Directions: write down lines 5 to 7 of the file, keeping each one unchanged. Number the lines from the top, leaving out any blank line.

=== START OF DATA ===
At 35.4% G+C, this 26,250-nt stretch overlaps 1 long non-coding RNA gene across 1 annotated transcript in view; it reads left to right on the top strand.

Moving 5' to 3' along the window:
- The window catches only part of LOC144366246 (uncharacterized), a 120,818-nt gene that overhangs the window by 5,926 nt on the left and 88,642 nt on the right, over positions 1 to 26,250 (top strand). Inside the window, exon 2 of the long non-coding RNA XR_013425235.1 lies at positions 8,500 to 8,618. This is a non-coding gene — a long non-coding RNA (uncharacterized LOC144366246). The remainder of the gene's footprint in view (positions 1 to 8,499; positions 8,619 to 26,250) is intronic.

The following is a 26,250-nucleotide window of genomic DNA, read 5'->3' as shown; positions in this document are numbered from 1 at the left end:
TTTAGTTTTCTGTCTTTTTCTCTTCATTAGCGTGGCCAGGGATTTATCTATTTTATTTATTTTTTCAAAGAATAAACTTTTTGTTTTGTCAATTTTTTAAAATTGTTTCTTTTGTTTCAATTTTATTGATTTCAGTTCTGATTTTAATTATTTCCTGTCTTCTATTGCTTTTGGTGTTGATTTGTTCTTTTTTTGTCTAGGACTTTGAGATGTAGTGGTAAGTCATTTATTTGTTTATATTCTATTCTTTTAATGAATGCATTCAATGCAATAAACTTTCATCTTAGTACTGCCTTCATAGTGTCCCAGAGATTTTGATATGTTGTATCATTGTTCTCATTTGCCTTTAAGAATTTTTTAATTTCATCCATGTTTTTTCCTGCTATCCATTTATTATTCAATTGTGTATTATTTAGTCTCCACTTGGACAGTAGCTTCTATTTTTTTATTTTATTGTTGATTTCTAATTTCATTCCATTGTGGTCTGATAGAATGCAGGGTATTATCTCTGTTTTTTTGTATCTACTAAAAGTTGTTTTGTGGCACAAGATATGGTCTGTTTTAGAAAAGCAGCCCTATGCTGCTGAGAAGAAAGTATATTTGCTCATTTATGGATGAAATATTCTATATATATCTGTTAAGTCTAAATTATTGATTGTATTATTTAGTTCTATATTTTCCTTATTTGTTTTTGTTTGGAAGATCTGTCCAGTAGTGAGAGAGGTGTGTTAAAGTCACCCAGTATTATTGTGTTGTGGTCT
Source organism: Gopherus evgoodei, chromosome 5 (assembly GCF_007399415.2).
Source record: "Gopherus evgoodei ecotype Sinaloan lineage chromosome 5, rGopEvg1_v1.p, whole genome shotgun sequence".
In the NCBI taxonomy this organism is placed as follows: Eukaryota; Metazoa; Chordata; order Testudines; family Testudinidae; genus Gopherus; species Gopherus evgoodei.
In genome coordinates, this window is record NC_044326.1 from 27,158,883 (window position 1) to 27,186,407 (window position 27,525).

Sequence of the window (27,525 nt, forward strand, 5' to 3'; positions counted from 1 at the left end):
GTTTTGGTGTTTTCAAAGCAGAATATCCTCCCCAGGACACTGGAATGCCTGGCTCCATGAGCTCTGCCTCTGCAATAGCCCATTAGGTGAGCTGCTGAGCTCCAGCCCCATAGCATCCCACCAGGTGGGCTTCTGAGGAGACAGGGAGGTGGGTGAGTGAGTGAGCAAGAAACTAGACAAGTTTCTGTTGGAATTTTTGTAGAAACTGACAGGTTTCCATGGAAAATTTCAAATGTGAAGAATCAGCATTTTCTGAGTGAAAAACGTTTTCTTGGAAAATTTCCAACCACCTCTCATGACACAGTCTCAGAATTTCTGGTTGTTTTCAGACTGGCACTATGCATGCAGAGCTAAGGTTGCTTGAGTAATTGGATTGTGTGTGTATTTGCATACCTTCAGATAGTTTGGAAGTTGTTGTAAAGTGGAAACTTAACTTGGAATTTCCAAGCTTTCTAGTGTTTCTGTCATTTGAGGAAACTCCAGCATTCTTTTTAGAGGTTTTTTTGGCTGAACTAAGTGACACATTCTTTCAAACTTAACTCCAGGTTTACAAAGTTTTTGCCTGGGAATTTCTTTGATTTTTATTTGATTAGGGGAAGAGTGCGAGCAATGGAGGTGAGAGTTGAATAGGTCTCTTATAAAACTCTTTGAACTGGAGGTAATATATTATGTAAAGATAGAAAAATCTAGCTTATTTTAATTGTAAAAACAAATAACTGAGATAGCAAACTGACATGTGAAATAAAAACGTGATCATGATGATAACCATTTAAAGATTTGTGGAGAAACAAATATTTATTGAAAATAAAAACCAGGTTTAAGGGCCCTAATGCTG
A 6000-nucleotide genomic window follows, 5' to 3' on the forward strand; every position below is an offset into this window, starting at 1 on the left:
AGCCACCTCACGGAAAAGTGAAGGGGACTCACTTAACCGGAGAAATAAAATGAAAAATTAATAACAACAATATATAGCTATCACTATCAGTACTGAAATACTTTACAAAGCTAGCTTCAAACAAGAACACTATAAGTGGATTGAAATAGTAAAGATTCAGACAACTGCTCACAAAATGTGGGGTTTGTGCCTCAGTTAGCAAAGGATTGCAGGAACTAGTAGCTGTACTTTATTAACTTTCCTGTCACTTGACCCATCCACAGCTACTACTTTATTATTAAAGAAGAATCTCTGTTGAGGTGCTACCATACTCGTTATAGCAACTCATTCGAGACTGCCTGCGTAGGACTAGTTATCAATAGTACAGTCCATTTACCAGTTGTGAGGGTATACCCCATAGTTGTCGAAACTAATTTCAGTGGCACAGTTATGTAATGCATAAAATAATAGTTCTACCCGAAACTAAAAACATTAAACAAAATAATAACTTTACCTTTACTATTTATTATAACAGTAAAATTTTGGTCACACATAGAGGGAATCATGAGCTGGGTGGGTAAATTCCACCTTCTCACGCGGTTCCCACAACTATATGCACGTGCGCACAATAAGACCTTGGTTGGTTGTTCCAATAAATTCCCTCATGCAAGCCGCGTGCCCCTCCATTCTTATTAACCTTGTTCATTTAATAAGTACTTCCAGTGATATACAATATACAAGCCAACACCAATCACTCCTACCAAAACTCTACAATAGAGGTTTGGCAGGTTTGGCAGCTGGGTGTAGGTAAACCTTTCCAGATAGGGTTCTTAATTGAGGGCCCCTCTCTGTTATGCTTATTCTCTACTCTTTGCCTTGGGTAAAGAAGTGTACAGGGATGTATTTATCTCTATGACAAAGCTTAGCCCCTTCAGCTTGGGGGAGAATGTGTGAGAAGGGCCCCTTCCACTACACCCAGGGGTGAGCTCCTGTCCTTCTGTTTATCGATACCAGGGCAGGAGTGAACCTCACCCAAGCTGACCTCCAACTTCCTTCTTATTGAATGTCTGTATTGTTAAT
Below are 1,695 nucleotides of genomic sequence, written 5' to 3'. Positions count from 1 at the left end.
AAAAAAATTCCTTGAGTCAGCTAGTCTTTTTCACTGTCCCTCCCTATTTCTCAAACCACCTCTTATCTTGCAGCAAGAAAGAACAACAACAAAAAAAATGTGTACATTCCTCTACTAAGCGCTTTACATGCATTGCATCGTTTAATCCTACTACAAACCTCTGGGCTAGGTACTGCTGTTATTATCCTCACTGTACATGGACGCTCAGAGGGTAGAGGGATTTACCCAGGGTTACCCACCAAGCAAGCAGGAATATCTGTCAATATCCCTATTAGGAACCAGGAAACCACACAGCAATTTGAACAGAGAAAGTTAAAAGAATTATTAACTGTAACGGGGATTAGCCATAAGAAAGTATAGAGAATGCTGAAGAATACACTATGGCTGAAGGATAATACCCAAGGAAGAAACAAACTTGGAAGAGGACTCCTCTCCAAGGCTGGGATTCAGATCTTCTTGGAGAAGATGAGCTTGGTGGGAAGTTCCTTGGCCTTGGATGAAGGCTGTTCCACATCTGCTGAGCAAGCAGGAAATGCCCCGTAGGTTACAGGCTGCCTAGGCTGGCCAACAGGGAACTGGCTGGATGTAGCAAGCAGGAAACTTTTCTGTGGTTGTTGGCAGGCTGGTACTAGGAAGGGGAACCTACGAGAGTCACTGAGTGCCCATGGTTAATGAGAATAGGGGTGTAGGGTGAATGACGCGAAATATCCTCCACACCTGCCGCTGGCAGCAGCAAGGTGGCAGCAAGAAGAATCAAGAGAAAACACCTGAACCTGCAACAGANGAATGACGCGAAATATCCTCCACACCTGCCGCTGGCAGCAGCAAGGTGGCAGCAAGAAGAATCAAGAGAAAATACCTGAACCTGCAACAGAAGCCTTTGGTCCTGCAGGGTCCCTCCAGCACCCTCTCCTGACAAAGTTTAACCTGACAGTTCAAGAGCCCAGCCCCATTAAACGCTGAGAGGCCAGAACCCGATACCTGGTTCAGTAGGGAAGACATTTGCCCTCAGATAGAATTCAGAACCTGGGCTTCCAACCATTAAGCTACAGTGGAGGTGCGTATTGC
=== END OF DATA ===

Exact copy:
TTTAGTTTTCTGTCTTTTTCTCTTCATTAGCGTGGCCAGGGATTTATCTATTTTATTTATTTTTTCAAAGAATAAACTTTTTGTTTTGTCAATTTTTTAAAATTGTTTCTTTTGTTTCAATTTTATTGATTTCAGTTCTGATTTTAATTATTTCCTGTCTTCTATTGCTTTTGGTGTTGATTTGTTCTTTTTTTGTCTAGGACTTTGAGATGTAGTGGTAAGTCATTTATTTGTTTATATTCTATTCTTTTAATGAATGCATTCAATGCAATAAACTTTCATCTTAGTACTGCCTTCATAGTGTCCCAGAGATTTTGATATGTTGTATCATTGTTCTCATTTGCCTTTAAGAATTTTTTAATTTCATCCATGTTTTTTCCTGCTATCCATTTATTATTCAATTGTGTATTATTTAGTCTCCACTTGGACAGTAGCTTCTATTTTTTTATTTTATTGTTGATTTCTAATTTCATTCCATTGTGGTCTGATAGAATGCAGGGTATTATCTCTGTTTTTTTGTATCTACTAAAAGTTGTTTTGTGGCACAAGATATGGTCTGTTTTAGAAAAGCAGCCCTATGCTGCTGAGAAGAAAGTATATTTGCTCATTTATGGATGAAATATTCTATATATATCTGTTAAGTCTAAATTATTGATTGTATTATTTAGTTCTATATTTTCCTTATTTGTTTTTGTTTGGAAGATCTGTCCAGTAGTGAGAGAGGTGTGTTAAAGTCACCCAGTATTATTGTGTTGTGGTCT
Source organism: Gopherus evgoodei, chromosome 5 (assembly GCF_007399415.2).
Source record: "Gopherus evgoodei ecotype Sinaloan lineage chromosome 5, rGopEvg1_v1.p, whole genome shotgun sequence".